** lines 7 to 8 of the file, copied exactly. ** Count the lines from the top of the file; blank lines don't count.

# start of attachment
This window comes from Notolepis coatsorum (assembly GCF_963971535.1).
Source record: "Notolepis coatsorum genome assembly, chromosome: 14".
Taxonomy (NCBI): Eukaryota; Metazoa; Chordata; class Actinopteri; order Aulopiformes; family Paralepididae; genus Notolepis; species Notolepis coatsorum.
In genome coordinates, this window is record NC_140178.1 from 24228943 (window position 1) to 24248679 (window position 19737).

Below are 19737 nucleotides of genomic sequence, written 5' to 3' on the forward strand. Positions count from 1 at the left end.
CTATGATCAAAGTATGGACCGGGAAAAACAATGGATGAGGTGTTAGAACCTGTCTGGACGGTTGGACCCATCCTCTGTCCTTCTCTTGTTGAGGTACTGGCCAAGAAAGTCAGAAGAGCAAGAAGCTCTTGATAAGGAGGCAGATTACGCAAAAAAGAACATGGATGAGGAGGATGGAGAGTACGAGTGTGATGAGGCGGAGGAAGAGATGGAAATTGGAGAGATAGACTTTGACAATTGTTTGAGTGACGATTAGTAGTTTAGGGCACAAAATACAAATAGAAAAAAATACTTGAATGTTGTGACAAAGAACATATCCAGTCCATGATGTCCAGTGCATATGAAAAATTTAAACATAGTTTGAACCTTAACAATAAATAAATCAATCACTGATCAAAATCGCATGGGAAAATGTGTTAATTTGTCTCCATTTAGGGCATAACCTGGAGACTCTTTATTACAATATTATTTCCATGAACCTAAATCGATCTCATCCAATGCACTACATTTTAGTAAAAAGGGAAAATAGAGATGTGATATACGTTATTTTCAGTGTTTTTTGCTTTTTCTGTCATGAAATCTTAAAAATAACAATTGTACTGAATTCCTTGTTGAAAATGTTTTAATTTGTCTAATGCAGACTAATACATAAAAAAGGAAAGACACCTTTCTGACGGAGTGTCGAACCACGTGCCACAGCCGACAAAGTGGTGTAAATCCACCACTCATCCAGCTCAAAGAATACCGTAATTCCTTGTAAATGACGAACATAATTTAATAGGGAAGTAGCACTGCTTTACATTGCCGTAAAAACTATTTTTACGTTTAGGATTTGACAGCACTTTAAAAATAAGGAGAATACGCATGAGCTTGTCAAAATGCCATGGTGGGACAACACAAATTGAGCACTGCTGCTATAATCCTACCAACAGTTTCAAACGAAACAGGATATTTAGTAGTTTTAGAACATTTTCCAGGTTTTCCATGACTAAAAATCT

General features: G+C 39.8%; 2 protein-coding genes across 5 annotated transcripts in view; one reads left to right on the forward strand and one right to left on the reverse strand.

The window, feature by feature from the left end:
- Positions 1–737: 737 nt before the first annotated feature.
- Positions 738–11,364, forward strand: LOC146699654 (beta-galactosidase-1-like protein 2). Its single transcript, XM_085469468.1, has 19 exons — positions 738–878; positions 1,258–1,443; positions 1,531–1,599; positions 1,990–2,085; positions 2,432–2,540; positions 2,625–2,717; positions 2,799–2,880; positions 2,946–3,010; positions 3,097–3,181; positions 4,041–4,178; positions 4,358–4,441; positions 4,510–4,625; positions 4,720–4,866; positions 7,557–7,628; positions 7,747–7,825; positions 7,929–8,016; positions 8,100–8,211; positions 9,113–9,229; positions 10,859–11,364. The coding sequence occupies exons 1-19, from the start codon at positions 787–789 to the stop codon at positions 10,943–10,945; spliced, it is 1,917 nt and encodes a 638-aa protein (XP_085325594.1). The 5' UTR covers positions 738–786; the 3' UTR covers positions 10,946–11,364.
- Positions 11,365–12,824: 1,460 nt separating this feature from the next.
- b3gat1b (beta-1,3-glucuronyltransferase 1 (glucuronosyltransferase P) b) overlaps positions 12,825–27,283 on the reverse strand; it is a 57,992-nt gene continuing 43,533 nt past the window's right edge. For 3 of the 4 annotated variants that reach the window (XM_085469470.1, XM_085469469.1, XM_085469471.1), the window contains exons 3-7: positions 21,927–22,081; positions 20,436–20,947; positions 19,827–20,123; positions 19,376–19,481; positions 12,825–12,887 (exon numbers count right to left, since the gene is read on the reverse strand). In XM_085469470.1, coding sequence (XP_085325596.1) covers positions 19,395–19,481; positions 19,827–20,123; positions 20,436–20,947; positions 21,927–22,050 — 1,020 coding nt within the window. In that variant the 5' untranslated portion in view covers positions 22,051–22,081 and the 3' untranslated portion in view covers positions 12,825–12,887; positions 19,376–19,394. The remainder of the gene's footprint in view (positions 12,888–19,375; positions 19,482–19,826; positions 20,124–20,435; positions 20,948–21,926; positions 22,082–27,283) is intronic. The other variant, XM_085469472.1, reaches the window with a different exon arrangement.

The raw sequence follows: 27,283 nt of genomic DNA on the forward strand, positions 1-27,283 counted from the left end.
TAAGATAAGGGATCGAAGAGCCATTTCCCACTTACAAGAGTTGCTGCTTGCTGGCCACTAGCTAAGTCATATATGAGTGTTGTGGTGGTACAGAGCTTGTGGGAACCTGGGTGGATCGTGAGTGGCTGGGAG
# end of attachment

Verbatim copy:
General features: G+C 39.8%; 2 protein-coding genes across 5 annotated transcripts in view; one reads left to right on the forward strand and one right to left on the reverse strand.

The window, feature by feature from the left end: